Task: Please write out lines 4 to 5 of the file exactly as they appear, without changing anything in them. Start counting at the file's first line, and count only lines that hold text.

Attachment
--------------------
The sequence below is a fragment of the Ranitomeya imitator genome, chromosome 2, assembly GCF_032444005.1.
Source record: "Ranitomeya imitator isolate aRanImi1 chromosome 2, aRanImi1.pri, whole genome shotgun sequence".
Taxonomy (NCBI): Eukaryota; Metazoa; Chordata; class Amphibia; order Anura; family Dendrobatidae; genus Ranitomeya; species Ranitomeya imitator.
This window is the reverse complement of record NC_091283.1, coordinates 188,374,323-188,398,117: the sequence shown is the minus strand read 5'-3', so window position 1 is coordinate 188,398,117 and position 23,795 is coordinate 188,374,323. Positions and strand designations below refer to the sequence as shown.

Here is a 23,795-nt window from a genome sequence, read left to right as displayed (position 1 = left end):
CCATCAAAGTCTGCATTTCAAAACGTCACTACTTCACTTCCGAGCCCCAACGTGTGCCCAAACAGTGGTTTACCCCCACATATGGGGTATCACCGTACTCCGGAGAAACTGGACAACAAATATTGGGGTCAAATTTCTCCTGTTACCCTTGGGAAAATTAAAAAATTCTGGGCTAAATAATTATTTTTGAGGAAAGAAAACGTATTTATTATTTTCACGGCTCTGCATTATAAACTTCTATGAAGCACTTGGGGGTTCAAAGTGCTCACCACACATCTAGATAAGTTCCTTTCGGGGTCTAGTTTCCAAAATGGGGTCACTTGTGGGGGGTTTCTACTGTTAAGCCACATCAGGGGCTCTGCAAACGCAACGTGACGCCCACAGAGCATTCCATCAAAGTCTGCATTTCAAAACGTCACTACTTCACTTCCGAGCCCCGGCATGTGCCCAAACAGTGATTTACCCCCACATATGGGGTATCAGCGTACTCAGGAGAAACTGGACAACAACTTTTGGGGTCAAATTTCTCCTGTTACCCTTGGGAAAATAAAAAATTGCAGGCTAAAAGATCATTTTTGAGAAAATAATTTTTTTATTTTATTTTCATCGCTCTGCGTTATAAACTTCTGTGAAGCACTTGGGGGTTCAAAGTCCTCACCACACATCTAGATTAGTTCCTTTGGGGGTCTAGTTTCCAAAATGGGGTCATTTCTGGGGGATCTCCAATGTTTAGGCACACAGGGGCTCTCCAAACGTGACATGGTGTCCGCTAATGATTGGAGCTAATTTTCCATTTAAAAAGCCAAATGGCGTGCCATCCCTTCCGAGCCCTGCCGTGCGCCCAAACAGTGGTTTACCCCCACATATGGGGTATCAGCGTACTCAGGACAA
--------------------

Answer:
This window is the reverse complement of record NC_091283.1, coordinates 188,374,323-188,398,117: the sequence shown is the minus strand read 5'-3', so window position 1 is coordinate 188,398,117 and position 23,795 is coordinate 188,374,323. Positions and strand designations below refer to the sequence as shown.

Here is a 23,795-nt window from a genome sequence, read left to right as displayed (position 1 = left end):